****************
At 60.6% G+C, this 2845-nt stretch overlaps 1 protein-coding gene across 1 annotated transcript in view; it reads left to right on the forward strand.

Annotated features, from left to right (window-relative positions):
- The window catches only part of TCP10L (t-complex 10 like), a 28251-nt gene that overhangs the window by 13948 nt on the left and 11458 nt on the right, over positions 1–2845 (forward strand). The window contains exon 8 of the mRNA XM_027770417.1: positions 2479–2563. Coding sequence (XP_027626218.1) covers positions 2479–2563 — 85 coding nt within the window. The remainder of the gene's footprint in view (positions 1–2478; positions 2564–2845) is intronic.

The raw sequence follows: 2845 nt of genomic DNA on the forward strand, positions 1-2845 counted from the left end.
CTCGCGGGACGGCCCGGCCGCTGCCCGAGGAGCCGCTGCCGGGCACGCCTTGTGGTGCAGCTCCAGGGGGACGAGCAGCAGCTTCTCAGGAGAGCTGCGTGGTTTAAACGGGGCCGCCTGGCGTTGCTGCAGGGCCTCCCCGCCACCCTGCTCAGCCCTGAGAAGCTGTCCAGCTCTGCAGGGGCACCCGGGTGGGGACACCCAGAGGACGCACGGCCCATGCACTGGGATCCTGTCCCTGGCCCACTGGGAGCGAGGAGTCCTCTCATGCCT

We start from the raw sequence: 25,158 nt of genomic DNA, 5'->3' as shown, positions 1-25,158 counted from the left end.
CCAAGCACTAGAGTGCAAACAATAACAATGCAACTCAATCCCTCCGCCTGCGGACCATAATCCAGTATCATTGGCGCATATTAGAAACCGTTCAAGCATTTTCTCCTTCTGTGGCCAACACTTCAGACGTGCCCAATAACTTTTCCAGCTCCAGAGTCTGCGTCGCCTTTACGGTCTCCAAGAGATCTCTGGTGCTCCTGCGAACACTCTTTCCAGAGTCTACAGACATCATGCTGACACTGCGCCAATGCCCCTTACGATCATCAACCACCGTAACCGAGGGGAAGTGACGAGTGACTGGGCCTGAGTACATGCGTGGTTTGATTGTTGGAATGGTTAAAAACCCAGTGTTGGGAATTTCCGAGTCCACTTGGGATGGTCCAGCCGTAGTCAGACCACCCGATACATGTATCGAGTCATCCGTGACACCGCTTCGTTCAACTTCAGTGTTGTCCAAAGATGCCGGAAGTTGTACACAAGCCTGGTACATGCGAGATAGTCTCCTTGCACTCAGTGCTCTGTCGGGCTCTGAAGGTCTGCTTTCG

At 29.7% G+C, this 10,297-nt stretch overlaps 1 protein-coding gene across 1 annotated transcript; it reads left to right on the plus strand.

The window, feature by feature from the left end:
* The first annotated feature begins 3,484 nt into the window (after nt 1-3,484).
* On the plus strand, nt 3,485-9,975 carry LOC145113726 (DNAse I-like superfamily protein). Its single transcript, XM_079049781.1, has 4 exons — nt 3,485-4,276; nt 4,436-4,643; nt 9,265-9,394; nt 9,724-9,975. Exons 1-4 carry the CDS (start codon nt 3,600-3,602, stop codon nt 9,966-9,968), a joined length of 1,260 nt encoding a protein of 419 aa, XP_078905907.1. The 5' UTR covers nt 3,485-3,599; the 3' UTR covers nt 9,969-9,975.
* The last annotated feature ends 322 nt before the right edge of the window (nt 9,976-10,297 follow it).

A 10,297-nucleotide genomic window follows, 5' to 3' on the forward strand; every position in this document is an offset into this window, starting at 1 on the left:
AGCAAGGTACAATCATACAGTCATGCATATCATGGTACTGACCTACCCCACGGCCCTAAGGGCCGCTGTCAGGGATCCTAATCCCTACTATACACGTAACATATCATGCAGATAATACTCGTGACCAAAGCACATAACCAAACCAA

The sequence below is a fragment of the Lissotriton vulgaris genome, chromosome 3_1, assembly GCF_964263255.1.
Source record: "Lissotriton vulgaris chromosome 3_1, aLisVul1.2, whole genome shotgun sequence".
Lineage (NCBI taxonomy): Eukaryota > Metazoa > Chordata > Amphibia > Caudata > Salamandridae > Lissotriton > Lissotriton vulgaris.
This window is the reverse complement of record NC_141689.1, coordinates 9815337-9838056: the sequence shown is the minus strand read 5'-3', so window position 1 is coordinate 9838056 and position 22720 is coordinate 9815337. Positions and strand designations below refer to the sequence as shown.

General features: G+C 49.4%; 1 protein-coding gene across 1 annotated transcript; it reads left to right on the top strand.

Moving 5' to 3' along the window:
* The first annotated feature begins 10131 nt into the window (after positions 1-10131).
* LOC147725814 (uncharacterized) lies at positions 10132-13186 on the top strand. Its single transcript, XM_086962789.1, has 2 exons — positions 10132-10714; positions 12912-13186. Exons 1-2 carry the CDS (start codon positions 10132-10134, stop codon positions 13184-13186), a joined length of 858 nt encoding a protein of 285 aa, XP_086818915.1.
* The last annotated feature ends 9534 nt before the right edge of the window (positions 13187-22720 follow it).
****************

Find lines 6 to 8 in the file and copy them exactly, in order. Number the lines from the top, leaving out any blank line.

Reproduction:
We start from the raw sequence: 25,158 nt of genomic DNA, 5'->3' as shown, positions 1-25,158 counted from the left end.
CCAAGCACTAGAGTGCAAACAATAACAATGCAACTCAATCCCTCCGCCTGCGGACCATAATCCAGTATCATTGGCGCATATTAGAAACCGTTCAAGCATTTTCTCCTTCTGTGGCCAACACTTCAGACGTGCCCAATAACTTTTCCAGCTCCAGAGTCTGCGTCGCCTTTACGGTCTCCAAGAGATCTCTGGTGCTCCTGCGAACACTCTTTCCAGAGTCTACAGACATCATGCTGACACTGCGCCAATGCCCCTTACGATCATCAACCACCGTAACCGAGGGGAAGTGACGAGTGACTGGGCCTGAGTACATGCGTGGTTTGATTGTTGGAATGGTTAAAAACCCAGTGTTGGGAATTTCCGAGTCCACTTGGGATGGTCCAGCCGTAGTCAGACCACCCGATACATGTATCGAGTCATCCGTGACACCGCTTCGTTCAACTTCAGTGTTGTCCAAAGATGCCGGAAGTTGTACACAAGCCTGGTACATGCGAGATAGTCTCCTTGCACTCAGTGCTCTGTCGGGCTCTGAAGGTCTGCTTTCG

At 29.7% G+C, this 10,297-nt stretch overlaps 1 protein-coding gene across 1 annotated transcript; it reads left to right on the plus strand.